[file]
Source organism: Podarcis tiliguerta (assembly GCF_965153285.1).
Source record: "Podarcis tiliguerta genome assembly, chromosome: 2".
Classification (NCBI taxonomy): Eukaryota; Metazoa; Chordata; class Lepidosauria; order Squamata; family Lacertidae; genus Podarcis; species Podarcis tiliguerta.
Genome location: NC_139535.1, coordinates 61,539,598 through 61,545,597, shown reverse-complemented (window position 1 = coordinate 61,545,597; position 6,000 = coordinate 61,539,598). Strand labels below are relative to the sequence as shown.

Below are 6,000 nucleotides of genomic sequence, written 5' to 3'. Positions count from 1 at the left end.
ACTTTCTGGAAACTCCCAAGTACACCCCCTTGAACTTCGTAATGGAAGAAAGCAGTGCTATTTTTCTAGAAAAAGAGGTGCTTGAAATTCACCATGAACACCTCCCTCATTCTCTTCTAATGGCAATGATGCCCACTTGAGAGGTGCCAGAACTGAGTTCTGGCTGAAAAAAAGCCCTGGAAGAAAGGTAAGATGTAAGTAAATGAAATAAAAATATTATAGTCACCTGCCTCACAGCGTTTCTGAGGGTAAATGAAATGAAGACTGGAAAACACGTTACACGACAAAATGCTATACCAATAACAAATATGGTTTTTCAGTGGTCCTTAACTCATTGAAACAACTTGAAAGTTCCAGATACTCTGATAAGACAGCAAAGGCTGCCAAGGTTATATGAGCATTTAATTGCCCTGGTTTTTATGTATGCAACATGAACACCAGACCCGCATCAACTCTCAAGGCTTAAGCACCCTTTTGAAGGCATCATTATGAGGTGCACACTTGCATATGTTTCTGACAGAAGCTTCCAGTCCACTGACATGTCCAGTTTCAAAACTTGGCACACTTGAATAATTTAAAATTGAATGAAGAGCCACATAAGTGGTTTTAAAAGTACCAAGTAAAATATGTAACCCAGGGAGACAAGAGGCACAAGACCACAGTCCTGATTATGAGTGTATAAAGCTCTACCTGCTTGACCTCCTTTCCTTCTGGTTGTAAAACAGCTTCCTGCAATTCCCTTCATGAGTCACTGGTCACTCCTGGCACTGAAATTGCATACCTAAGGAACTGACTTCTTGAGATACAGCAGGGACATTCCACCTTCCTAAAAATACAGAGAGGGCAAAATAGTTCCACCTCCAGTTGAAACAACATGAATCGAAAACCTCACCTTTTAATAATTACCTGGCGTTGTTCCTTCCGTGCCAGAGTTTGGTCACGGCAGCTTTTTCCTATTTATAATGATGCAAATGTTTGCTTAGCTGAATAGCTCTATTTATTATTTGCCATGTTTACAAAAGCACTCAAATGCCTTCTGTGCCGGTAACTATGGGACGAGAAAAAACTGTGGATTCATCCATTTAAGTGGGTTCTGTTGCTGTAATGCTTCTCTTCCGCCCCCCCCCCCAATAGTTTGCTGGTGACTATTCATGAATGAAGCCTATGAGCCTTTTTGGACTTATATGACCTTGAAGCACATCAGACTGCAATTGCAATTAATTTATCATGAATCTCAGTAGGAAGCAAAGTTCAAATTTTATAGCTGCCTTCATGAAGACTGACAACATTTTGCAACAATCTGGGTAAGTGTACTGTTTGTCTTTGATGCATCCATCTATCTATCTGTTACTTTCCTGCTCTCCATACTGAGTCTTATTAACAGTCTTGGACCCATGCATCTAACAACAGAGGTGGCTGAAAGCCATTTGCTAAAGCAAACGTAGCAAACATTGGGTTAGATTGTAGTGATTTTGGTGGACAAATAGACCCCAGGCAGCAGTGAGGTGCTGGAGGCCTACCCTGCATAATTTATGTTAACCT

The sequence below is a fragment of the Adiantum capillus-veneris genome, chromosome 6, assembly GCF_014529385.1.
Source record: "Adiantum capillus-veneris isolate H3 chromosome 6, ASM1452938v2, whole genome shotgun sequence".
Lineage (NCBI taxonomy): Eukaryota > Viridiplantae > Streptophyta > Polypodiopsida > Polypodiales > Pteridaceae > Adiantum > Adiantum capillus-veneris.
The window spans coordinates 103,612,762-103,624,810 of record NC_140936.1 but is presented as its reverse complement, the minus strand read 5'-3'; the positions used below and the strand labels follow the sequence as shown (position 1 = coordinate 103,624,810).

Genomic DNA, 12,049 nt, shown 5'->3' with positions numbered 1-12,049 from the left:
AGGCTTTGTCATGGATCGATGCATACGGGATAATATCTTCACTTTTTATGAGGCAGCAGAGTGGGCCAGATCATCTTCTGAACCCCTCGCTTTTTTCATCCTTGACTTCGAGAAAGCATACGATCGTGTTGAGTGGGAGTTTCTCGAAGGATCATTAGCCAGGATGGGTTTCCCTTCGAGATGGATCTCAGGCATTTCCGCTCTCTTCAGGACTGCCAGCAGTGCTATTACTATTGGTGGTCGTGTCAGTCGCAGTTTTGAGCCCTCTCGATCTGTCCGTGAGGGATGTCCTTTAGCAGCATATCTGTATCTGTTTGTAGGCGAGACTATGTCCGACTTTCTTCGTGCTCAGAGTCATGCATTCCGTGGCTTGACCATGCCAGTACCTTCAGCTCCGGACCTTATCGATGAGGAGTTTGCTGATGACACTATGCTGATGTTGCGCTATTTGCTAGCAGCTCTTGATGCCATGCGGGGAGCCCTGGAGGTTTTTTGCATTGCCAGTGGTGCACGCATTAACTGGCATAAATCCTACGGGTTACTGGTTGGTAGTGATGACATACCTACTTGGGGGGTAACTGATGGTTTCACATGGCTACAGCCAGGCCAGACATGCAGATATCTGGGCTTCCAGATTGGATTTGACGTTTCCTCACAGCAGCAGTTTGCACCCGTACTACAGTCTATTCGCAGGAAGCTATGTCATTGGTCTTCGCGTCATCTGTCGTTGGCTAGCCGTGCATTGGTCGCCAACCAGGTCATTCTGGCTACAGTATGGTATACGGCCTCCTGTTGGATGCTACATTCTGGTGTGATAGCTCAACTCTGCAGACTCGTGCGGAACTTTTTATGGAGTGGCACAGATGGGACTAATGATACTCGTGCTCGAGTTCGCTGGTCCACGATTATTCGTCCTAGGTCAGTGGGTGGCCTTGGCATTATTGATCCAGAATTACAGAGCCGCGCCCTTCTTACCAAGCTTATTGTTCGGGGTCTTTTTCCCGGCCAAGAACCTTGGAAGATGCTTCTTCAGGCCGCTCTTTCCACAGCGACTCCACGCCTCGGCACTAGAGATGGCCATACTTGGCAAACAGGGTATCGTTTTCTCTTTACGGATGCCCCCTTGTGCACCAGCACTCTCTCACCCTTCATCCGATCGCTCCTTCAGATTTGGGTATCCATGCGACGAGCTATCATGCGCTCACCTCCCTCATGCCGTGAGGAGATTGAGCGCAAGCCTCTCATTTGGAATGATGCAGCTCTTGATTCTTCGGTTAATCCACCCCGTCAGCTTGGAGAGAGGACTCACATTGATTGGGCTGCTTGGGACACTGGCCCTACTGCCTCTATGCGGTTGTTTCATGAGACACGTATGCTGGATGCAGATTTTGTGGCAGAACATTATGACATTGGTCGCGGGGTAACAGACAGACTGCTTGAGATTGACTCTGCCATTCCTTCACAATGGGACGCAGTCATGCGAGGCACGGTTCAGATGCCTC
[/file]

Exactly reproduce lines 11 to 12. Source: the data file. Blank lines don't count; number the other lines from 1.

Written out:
Genomic DNA, 12,049 nt, shown 5'->3' with positions numbered 1-12,049 from the left:
AGGCTTTGTCATGGATCGATGCATACGGGATAATATCTTCACTTTTTATGAGGCAGCAGAGTGGGCCAGATCATCTTCTGAACCCCTCGCTTTTTTCATCCTTGACTTCGAGAAAGCATACGATCGTGTTGAGTGGGAGTTTCTCGAAGGATCATTAGCCAGGATGGGTTTCCCTTCGAGATGGATCTCAGGCATTTCCGCTCTCTTCAGGACTGCCAGCAGTGCTATTACTATTGGTGGTCGTGTCAGTCGCAGTTTTGAGCCCTCTCGATCTGTCCGTGAGGGATGTCCTTTAGCAGCATATCTGTATCTGTTTGTAGGCGAGACTATGTCCGACTTTCTTCGTGCTCAGAGTCATGCATTCCGTGGCTTGACCATGCCAGTACCTTCAGCTCCGGACCTTATCGATGAGGAGTTTGCTGATGACACTATGCTGATGTTGCGCTATTTGCTAGCAGCTCTTGATGCCATGCGGGGAGCCCTGGAGGTTTTTTGCATTGCCAGTGGTGCACGCATTAACTGGCATAAATCCTACGGGTTACTGGTTGGTAGTGATGACATACCTACTTGGGGGGTAACTGATGGTTTCACATGGCTACAGCCAGGCCAGACATGCAGATATCTGGGCTTCCAGATTGGATTTGACGTTTCCTCACAGCAGCAGTTTGCACCCGTACTACAGTCTATTCGCAGGAAGCTATGTCATTGGTCTTCGCGTCATCTGTCGTTGGCTAGCCGTGCATTGGTCGCCAACCAGGTCATTCTGGCTACAGTATGGTATACGGCCTCCTGTTGGATGCTACATTCTGGTGTGATAGCTCAACTCTGCAGACTCGTGCGGAACTTTTTATGGAGTGGCACAGATGGGACTAATGATACTCGTGCTCGAGTTCGCTGGTCCACGATTATTCGTCCTAGGTCAGTGGGTGGCCTTGGCATTATTGATCCAGAATTACAGAGCCGCGCCCTTCTTACCAAGCTTATTGTTCGGGGTCTTTTTCCCGGCCAAGAACCTTGGAAGATGCTTCTTCAGGCCGCTCTTTCCACAGCGACTCCACGCCTCGGCACTAGAGATGGCCATACTTGGCAAACAGGGTATCGTTTTCTCTTTACGGATGCCCCCTTGTGCACCAGCACTCTCTCACCCTTCATCCGATCGCTCCTTCAGATTTGGGTATCCATGCGACGAGCTATCATGCGCTCACCTCCCTCATGCCGTGAGGAGATTGAGCGCAAGCCTCTCATTTGGAATGATGCAGCTCTTGATTCTTCGGTTAATCCACCCCGTCAGCTTGGAGAGAGGACTCACATTGATTGGGCTGCTTGGGACACTGGCCCTACTGCCTCTATGCGGTTGTTTCATGAGACACGTATGCTGGATGCAGATTTTGTGGCAGAACATTATGACATTGGTCGCGGGGTAACAGACAGACTGCTTGAGATTGACTCTGCCATTCCTTCACAATGGGACGCAGTCATGCGAGGCACGGTTCAGATGCCTC